According to an article in the New York Times, in many of the nation’s middle schools, black boys were nearly three times as likely to be suspended as white boys, according to a new study, which also found that black girls were suspended at four times the rate of white girls. School authorities also suspended Hispanic and American Indian middle school students at higher rates than white students, though not at such disproportionate rates as for black children, the study found. Asian students were less likely to be suspended than whites. The study analyzed four decades of federal Department of Education data on suspensions, with a special focus on figures from 2002 and 2006, that were drawn from 9,220 of the nation’s 16,000 public middle schools. The study, “Suspended Education: Urban Middle Schools in Crisis,” was published by the Southern Poverty Law Center, a nonprofit civil rights organization. The co-authors, Daniel J. Losen, a senior associate at the Civil Rights Project at the University of California, Los Angeles, and Russell Skiba, a professor at Indiana University, said they focused on suspensions from middle schools because recent research had shown that students’ middle school experience was crucial for determining future academic success. One recent study of 400 incarcerated high school freshmen in Baltimore found that two-thirds had been suspended at least once in middle school.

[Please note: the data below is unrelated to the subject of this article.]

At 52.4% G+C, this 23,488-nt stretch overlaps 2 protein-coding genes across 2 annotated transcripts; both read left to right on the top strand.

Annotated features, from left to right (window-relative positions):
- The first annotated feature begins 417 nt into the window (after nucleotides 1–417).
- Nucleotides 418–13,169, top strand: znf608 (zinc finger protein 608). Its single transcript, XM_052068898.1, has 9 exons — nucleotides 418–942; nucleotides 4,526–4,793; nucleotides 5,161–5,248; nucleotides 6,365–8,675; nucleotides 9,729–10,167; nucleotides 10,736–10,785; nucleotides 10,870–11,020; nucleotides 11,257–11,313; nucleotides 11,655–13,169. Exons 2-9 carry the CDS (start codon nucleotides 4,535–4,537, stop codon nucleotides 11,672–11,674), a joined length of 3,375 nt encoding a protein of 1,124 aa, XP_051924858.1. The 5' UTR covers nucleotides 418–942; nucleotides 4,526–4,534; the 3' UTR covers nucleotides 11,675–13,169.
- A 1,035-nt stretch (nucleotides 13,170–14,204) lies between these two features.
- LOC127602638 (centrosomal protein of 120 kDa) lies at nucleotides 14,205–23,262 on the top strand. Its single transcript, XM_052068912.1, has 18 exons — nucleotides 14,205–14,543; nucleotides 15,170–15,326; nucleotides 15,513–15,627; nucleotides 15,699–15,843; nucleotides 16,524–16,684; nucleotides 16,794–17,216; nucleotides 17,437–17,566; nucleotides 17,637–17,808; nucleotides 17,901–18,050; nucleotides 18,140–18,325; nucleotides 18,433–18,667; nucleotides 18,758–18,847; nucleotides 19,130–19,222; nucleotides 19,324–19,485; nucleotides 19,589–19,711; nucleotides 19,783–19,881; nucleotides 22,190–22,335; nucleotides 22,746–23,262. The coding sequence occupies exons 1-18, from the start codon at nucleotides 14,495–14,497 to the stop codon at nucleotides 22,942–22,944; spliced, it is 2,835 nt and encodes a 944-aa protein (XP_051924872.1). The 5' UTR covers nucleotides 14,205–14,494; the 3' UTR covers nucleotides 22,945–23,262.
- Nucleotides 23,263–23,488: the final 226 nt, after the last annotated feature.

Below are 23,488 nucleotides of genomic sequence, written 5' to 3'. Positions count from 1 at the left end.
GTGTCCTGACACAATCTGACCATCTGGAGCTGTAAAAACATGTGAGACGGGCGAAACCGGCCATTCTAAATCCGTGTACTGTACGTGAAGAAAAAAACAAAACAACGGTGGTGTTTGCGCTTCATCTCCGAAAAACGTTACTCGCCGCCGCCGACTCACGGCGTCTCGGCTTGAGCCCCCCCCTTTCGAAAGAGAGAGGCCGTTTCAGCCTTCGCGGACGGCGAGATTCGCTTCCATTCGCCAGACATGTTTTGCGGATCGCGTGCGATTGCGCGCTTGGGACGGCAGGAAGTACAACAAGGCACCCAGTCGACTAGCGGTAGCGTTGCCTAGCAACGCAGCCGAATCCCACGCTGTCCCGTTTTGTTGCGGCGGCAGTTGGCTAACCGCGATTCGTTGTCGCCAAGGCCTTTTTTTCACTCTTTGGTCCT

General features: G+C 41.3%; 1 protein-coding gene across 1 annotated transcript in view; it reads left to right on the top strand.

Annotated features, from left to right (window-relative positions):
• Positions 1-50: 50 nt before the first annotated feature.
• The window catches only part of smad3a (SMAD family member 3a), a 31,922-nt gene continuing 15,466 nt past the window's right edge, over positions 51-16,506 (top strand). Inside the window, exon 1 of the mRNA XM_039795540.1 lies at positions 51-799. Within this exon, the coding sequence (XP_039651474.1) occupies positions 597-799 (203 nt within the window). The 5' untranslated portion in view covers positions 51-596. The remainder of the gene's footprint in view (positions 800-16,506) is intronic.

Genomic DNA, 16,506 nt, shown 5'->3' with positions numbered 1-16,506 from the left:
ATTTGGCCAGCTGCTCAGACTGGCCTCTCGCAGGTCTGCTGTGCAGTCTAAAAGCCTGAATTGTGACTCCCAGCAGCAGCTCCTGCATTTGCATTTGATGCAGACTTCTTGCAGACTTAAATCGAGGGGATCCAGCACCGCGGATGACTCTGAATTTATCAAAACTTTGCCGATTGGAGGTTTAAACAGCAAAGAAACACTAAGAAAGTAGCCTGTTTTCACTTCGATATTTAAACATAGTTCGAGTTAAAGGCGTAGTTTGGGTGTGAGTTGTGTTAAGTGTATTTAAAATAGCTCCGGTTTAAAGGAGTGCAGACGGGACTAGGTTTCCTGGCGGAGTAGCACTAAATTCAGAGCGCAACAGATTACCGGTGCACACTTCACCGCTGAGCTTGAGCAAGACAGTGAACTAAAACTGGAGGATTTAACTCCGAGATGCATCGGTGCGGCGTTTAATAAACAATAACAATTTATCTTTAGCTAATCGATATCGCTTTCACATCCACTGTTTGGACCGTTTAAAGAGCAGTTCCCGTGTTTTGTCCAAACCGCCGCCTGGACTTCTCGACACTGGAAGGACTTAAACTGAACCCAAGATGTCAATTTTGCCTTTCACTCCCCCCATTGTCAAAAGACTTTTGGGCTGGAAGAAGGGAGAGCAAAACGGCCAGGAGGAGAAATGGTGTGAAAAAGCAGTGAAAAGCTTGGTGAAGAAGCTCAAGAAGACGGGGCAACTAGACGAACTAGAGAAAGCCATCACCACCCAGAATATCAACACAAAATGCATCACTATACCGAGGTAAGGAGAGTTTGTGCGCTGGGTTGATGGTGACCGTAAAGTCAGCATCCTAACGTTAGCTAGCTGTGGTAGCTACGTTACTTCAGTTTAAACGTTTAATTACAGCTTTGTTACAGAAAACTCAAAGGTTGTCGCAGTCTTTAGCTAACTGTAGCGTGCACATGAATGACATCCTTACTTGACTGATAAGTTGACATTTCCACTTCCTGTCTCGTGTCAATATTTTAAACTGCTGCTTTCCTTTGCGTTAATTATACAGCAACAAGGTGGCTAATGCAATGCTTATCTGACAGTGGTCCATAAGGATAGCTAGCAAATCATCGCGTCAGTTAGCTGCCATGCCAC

Friday, September 17, 2010

This Week on Information Underground

This week on Information Underground our studio guest is Chelsea Noriega, volunteer coordinator of the Planned Parenthood in Bryan, and Shelly Blair, author and publisher of the blog Fair and Feminist. Our topics of conversation will include the upcoming 40 Days for Life protest, the current state of reproductive rights, and the future of reproductive rights.

Listen to Information Underground on 89.1FM KEOS on Sundays from 5-6pm after Tavis Smiley, for all the alternative news, politics, and commentary that you don’t hear in the mainstream media. To listen to Information Underground online and to listen to past episodes visit Information Underground on BlogTalkRadio. Tune in every week to hear headlines, interviews, and political and social thought to the Left of College Station.